February 27, 2012—Spring is springing up all over…in east Texas and Arkansas. The trees are budding; some are flowering. I even saw wild flowers blooming! And the grass is green. It is so refreshing after spending so much time in Arizona and New Mexico where brown is the going color. I missed my green!

I also missed humidity—not that I’m fond of the almost 100% humidity we have at home. But, it is nice not having to rub in medicated lotion after each hand washing. (I never have to use lotion at home.)

For the next five nights, we are staying at an RV resort outside of Texarkana, Arkansas. There are very few people here. And it is very secluded and serene, with woods surrounding it. We haven’t seen the deer that populated our last resort outside of San Antonio (herds of deer, almost tame!), but I’m sure there are critters around.

This resort looks to be pretty nice. We’ll explore more tomorrow, including checking out the onsite golf course. Golf? What’s that? It’s been so long since we’ve had a club in our hands that I think we might have forgotten how to hit the ball. We’ll see.

The resort is also close to Hope, Ark., home of Bill Clinton. We may go there, too.

I think this time will be spent mostly just relaxing—not a bad thing to do, since we’ve been so active the last several weeks.

More to come,

Your Reluctant RoVer,
Linda

Thursday, February 23, 2012

Walking San Antonio

February 23, 2012—My feet hurt! Today we walked—a lot. Fortunately, San Antonio is pretty flat, so we didn’t have to struggle with altitude as we walked its streets to see its history up close.

It is an interesting city. One section, King Williams, was founded by Germans who successfully established and ran commercial businesses in the city in the 19th century. The houses range from mansions to little gingerbread cottages. The architecture is not at all what you would expect in a southwestern state. We decided just to drive around this section of the city instead of hoofing it. We saved that for later.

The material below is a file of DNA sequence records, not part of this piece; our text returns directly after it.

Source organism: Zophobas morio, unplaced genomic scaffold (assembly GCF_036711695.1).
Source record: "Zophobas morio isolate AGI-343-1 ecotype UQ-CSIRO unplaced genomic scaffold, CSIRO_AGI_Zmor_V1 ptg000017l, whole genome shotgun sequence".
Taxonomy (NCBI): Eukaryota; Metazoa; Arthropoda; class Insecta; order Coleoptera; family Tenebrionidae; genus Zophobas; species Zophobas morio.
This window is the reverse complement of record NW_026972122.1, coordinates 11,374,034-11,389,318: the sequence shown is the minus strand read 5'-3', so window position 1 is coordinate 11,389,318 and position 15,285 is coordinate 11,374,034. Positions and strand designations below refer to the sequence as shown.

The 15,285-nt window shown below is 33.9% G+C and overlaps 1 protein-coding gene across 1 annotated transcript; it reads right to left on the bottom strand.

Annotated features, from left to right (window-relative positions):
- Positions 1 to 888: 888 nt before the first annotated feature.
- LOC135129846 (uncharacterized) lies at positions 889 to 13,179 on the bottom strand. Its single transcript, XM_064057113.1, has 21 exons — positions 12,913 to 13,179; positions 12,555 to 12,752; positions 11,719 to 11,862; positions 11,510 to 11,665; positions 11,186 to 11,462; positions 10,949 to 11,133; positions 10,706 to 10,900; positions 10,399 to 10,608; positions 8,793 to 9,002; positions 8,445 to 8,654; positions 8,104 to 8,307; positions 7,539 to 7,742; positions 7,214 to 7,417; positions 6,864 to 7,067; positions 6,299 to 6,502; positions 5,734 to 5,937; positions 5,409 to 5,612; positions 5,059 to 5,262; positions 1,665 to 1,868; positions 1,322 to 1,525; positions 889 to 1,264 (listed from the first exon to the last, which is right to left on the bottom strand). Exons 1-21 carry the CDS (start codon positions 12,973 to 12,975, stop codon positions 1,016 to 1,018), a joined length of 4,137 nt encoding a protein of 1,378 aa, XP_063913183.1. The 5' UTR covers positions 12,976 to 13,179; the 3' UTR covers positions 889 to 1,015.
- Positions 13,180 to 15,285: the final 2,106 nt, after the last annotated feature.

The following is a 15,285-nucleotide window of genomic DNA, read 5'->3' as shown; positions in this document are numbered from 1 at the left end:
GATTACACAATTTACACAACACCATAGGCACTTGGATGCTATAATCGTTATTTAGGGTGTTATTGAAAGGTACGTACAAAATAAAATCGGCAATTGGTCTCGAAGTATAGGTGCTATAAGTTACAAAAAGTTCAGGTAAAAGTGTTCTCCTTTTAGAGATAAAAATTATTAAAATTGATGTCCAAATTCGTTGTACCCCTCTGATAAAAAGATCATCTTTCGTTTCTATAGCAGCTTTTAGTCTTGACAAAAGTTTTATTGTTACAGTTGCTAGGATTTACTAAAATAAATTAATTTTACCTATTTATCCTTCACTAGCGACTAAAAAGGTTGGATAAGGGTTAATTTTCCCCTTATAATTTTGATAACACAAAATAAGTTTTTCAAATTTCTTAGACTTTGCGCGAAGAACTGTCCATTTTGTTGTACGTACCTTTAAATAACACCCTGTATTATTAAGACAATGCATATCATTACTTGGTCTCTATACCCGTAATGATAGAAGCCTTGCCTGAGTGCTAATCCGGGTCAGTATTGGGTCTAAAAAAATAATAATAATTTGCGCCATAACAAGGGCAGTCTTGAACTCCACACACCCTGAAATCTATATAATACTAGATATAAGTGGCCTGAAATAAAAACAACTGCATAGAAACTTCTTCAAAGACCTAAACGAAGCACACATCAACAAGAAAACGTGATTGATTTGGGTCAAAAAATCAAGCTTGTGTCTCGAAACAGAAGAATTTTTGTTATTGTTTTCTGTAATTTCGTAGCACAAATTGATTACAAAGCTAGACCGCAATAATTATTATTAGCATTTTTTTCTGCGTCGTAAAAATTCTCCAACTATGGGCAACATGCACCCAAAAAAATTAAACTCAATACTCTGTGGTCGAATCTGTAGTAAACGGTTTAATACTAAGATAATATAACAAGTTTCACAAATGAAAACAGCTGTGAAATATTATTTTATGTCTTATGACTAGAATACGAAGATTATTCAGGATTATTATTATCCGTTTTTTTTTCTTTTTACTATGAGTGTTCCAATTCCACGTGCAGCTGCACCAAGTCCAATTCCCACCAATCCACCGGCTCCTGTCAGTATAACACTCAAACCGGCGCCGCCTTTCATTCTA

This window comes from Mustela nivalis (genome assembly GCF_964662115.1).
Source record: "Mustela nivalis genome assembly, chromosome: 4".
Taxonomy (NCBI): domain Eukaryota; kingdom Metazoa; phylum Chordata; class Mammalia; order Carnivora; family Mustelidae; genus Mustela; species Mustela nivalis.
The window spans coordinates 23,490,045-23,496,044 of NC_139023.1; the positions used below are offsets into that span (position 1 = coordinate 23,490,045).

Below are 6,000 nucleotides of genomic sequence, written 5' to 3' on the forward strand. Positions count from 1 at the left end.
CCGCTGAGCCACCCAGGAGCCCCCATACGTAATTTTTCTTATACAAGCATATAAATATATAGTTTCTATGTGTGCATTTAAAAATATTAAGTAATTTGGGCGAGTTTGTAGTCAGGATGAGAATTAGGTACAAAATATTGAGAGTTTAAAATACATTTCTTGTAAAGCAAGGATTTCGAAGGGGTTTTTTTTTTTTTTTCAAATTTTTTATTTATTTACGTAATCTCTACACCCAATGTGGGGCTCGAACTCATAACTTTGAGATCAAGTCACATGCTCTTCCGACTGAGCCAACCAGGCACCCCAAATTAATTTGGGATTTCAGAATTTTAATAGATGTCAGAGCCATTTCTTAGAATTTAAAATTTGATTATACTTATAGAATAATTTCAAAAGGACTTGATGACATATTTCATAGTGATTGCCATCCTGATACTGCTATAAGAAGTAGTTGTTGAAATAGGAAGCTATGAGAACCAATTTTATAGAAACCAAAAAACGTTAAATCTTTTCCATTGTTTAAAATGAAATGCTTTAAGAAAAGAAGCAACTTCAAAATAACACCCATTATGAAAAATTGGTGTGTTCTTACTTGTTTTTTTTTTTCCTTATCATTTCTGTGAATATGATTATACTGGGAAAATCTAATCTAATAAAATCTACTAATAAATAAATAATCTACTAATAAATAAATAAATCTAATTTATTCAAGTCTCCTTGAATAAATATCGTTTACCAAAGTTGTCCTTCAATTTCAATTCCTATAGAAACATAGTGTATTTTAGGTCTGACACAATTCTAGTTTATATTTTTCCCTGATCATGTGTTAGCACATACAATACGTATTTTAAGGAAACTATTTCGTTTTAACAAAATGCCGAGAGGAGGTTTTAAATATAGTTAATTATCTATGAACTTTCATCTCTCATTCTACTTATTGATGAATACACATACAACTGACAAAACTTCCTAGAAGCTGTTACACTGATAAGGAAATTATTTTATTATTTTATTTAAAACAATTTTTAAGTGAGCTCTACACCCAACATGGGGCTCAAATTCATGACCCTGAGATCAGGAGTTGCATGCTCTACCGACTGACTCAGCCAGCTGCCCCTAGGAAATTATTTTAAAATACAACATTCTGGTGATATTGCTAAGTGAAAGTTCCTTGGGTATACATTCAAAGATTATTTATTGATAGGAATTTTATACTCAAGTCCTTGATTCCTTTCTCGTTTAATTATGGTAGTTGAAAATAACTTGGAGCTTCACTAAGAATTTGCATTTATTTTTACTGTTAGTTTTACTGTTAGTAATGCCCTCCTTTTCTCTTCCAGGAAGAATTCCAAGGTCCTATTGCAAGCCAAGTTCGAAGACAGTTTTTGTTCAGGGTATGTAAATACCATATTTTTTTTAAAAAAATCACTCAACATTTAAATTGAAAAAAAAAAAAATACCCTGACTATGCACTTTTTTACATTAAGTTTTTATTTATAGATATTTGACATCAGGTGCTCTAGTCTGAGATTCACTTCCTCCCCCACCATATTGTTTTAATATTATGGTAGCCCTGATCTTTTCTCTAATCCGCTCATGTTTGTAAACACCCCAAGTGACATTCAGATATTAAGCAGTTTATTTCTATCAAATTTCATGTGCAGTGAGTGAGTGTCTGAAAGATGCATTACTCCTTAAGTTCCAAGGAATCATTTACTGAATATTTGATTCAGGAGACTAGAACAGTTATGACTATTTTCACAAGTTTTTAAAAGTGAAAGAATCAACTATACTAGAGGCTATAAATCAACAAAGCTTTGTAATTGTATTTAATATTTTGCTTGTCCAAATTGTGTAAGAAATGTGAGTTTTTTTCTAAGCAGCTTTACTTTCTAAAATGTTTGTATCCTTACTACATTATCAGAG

Our first stop today was the Institute of Texan Cultures, where we had a pleasant surprise. Admission was free today because this afternoon naturalization of about 180 people from 50 different countries was to occur on the site. What a place to become a U.S. citizen! We were invited to stay for the celebration, but it did not fit our schedule. (Too much to see and do!)
Institute of Texan Cultures

The Institute is a museum celebrating the many cultures found in Texas—some of which I had never heard of. (Have you ever heard of the Wends? Me, neither. They were from Lusatia, an area in Germany comprising parts of Saxony and Prussia. They had their own language and fled Germany to Texas because of oppression.)

After touring the museum, we took the tour bus to an area of the city called Market Square, supposedly the oldest and largest market in the country. I doubt it. We were sorely disappointed. Aside from some restaurants, all we found were look-alike shops, most of which sold Mexican imports and Texan memorabilia. The market had two sections—the original and a “new” section built about 20 years ago. The new section was labeled “farmers’ market,” so we assumed we would find greens, fruits, vegetables, and perhaps even meats, in addition to home-baked goods, candies, etc. Nope. None of those things, just more of the same that we found in the “original” market.